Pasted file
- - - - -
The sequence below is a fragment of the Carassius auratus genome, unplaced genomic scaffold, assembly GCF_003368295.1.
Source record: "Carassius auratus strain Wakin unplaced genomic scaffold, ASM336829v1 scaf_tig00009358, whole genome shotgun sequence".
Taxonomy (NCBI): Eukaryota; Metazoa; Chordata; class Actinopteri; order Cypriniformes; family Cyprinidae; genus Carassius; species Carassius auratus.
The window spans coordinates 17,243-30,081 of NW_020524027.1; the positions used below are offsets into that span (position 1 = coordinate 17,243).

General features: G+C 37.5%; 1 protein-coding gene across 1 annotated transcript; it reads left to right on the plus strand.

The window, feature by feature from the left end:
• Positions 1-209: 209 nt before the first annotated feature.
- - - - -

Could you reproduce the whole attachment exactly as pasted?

The sequence below is a fragment of the Carassius auratus genome, unplaced genomic scaffold, assembly GCF_003368295.1.
Source record: "Carassius auratus strain Wakin unplaced genomic scaffold, ASM336829v1 scaf_tig00009358, whole genome shotgun sequence".
Taxonomy (NCBI): Eukaryota; Metazoa; Chordata; class Actinopteri; order Cypriniformes; family Cyprinidae; genus Carassius; species Carassius auratus.
The window spans coordinates 17,243-30,081 of NW_020524027.1; the positions used below are offsets into that span (position 1 = coordinate 17,243).

General features: G+C 37.5%; 1 protein-coding gene across 1 annotated transcript; it reads left to right on the plus strand.

The window, feature by feature from the left end:
• Positions 1-209: 209 nt before the first annotated feature.